Originally published on Sun December 9, 2012 11:36 am

A hand-painted banner decrying drastic cuts to the health care budget is draped on the main entrance of the Regional Hospital of Serres in northern Greece.
Joanna Kakissis for NPR

The economic crisis in Greece is strangling the country's hospitals, where budgets have been slashed by more than half. As a result, nearly all doctors in both public and private hospitals have seen their pay cut, delayed or even frozen.

"On top of that, we lack basic supplies to do our jobs," says Vangelis Papamichalis, a neurologist at the Regional Hospital of Serres in northern Greece and a member of the doctors union here. "We run out of surgical gloves, syringes, vials for blood samples and needles to sew stitches, among other things."

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3:50pm

Sat December 8, 2012
The Two-Way

Egyptian President Nullifies Expanded Executive Powers

Originally published on Mon December 10, 2012 3:44 am

Egyptian President Mohammed Morsi held a "dialogue" in Cairo on Saturday. Overnight, an official announced the president would nullify a decree that gave him expanded powers.
Maya Alleruzzo AP
  • Hear Soraya Sarhaddi Nelson And Guy Raz On 'All Things Considered'

Egyptian President Mohammed Morsi has annulled a decree that gave him sweeping new powers last month, an official announced overnight in Cairo. The referendum on the draft constitution is still set for Dec. 15.

NPR's Soraya Sarhaddi Nelson says Morsi had been saying recently he would give up his expanded powers after the referendum.

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3:03pm

Sat December 8, 2012
Business

Not Just Patriotic, U.S. Manufacturing May Be Smart

Originally published on Sat December 8, 2012 5:12 pm

General Electric's Appliance Park has been in Louisville, Ky., since 1951. But it's putting new power behind its U.S. production.
General Electric Co.
  • As Heard On Weekends On 'All Things Considered'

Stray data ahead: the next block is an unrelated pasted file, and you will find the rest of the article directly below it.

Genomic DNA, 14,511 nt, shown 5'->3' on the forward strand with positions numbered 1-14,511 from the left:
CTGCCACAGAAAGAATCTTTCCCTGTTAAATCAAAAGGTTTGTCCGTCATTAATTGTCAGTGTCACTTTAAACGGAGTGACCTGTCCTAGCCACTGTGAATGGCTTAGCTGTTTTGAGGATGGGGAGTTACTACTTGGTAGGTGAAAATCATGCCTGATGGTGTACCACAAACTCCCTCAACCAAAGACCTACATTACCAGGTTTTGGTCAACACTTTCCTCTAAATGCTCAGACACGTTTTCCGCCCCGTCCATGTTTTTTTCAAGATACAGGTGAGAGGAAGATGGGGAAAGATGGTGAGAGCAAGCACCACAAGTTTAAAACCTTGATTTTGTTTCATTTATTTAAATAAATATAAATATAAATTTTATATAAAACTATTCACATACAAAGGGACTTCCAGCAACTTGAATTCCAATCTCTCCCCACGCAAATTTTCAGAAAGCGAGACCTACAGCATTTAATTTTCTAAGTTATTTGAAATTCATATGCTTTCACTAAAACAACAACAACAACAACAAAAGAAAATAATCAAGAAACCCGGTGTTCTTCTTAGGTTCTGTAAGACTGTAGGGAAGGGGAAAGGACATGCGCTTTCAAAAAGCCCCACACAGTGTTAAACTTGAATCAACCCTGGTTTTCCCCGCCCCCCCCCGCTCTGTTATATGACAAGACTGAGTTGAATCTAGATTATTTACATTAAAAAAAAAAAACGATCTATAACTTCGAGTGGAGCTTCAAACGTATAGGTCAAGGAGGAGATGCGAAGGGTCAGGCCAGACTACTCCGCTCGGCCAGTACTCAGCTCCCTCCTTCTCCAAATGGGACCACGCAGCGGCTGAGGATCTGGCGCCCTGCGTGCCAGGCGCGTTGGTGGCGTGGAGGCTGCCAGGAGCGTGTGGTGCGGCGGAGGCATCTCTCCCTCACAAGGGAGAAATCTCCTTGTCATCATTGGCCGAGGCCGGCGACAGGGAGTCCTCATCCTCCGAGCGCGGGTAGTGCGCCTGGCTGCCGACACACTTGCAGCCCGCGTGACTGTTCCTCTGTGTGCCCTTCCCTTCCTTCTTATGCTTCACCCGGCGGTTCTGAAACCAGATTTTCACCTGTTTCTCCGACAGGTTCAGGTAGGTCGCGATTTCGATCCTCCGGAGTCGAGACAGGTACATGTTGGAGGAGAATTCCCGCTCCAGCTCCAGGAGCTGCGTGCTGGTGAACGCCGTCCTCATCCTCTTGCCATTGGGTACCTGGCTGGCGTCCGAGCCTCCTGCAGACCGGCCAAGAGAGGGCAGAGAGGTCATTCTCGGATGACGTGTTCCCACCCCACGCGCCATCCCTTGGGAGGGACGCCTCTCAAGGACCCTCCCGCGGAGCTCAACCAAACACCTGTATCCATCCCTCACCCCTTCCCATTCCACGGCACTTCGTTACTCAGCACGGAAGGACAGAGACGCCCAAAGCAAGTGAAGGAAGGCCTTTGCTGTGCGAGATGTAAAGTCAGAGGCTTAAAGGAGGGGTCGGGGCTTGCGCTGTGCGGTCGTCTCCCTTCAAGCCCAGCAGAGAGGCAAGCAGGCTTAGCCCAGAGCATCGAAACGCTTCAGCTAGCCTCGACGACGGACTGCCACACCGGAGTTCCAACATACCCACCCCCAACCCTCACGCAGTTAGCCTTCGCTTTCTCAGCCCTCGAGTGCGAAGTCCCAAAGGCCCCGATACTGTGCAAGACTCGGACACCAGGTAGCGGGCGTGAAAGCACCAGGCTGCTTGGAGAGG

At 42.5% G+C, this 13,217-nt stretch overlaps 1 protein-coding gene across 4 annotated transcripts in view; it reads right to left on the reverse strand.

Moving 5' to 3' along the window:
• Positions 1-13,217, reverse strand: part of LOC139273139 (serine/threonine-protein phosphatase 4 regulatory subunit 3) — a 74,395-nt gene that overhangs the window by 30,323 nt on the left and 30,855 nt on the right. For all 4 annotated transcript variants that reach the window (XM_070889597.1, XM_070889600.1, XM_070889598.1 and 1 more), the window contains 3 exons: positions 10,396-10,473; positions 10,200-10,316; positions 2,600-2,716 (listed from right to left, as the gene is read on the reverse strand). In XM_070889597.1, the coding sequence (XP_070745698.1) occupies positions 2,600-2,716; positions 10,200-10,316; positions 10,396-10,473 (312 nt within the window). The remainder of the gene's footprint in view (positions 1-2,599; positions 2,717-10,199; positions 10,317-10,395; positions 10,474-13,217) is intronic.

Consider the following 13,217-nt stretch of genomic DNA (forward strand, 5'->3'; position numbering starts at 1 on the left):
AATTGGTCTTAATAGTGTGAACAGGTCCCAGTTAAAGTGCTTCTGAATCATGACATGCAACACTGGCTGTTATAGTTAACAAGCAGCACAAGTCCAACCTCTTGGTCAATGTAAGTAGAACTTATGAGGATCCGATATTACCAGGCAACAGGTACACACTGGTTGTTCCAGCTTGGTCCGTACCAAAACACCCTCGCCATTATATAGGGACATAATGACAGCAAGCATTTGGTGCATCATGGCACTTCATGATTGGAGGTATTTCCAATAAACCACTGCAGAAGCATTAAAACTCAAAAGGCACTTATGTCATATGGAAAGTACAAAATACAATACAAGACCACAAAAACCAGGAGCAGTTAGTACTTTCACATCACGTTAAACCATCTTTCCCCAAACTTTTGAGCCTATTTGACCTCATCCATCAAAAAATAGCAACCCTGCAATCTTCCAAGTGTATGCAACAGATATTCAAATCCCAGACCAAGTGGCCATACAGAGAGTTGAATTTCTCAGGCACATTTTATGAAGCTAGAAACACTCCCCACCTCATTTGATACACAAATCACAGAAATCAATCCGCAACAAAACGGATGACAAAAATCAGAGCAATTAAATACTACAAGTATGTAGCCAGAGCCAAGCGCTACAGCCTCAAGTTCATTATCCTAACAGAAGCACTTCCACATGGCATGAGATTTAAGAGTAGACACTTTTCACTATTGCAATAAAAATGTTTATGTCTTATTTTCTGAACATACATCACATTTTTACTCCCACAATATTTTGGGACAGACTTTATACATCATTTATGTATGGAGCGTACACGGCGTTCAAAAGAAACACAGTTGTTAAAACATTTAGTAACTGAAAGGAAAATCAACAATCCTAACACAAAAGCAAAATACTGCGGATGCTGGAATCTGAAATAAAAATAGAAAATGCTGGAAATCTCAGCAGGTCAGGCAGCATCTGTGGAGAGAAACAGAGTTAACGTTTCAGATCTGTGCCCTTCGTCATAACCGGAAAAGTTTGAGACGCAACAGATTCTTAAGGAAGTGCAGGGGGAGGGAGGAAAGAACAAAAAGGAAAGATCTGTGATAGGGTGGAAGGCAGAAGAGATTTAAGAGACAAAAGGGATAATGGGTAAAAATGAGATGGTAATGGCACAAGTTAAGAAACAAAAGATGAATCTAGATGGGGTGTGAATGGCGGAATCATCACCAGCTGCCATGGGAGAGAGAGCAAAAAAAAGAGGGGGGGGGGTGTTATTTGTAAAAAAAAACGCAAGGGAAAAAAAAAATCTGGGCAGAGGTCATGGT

The advantages to making products in the U.S. are starting to stack up — and companies are taking notice. Among them are Apple, which announced Thursday it plans to start producing some of its Mac computers here instead of in China, and General Electric, which is making big investments at home.

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12:36pm

Sat December 8, 2012
The Two-Way

Why This Video Makes This Editor Think Clinton Will Run In 2016

Originally published on Mon December 10, 2012 3:45 am

Secretary of State Hillary Clinton watches a video about her public life that was played before she addressed the Saban Forum in Washington last week.
Mary Calvert Reuters /Landov

There's an event held every year in Washington known as the Saban Forum — named for Haim Saban, the Israeli-American media mogul who funds it. It's a night of elbow-rubbing between D.C. and Middle East political leadership, though foreign dignitaries are mostly Israeli.

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11:49am

Sat December 8, 2012
Superstorm Sandy: Before, During And Beyond

Next Post-Sandy Challenge: The Sea Of Damaged Cars

Originally published on Sat December 8, 2012 6:40 pm

Abandoned and flooded cars sit in the Rockaway neighborhood of Queens, N.Y., on Nov. 2. It's estimated that it could cost auto insurers $800 million to deal with all the claims from the storm.
Spencer Platt Getty Images

Hurricane Sandy wrecked hundreds of thousands of cars all along the New York and New Jersey shorelines, and could cost auto insurers around $800 million. That's not their only problem; disposing of these water-damaged vehicles is not so simple.

If you have comprehensive coverage on a damaged car, the insurance company gives you a check and the car disappears from your life. But then what?